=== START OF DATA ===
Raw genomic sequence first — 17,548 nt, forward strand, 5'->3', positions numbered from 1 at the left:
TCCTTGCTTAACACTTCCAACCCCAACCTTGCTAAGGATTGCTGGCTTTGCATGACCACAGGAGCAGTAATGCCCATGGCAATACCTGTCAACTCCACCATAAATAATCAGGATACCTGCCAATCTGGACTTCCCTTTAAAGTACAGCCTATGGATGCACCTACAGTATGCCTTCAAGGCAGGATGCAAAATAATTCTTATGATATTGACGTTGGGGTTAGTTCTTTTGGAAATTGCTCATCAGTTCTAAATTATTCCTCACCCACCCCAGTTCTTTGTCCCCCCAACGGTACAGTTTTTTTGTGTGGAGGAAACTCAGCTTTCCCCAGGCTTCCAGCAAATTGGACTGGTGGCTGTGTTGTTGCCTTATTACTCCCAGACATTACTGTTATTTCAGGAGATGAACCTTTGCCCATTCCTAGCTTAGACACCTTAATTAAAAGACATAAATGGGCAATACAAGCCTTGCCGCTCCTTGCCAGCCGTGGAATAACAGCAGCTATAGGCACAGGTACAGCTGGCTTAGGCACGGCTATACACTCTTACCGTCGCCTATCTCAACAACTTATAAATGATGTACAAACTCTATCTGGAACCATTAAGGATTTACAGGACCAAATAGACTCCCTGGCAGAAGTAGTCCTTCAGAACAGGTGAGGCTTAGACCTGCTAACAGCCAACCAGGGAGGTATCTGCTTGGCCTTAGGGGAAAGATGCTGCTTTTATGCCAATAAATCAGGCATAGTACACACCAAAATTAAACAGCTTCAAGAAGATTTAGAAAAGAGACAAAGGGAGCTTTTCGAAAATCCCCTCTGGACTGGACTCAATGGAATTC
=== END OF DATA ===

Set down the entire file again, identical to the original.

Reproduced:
Raw genomic sequence first — 17,548 nt, forward strand, 5'->3', positions numbered from 1 at the left:
TCCTTGCTTAACACTTCCAACCCCAACCTTGCTAAGGATTGCTGGCTTTGCATGACCACAGGAGCAGTAATGCCCATGGCAATACCTGTCAACTCCACCATAAATAATCAGGATACCTGCCAATCTGGACTTCCCTTTAAAGTACAGCCTATGGATGCACCTACAGTATGCCTTCAAGGCAGGATGCAAAATAATTCTTATGATATTGACGTTGGGGTTAGTTCTTTTGGAAATTGCTCATCAGTTCTAAATTATTCCTCACCCACCCCAGTTCTTTGTCCCCCCAACGGTACAGTTTTTTTGTGTGGAGGAAACTCAGCTTTCCCCAGGCTTCCAGCAAATTGGACTGGTGGCTGTGTTGTTGCCTTATTACTCCCAGACATTACTGTTATTTCAGGAGATGAACCTTTGCCCATTCCTAGCTTAGACACCTTAATTAAAAGACATAAATGGGCAATACAAGCCTTGCCGCTCCTTGCCAGCCGTGGAATAACAGCAGCTATAGGCACAGGTACAGCTGGCTTAGGCACGGCTATACACTCTTACCGTCGCCTATCTCAACAACTTATAAATGATGTACAAACTCTATCTGGAACCATTAAGGATTTACAGGACCAAATAGACTCCCTGGCAGAAGTAGTCCTTCAGAACAGGTGAGGCTTAGACCTGCTAACAGCCAACCAGGGAGGTATCTGCTTGGCCTTAGGGGAAAGATGCTGCTTTTATGCCAATAAATCAGGCATAGTACACACCAAAATTAAACAGCTTCAAGAAGATTTAGAAAAGAGACAAAGGGAGCTTTTCGAAAATCCCCTCTGGACTGGACTCAATGGAATTC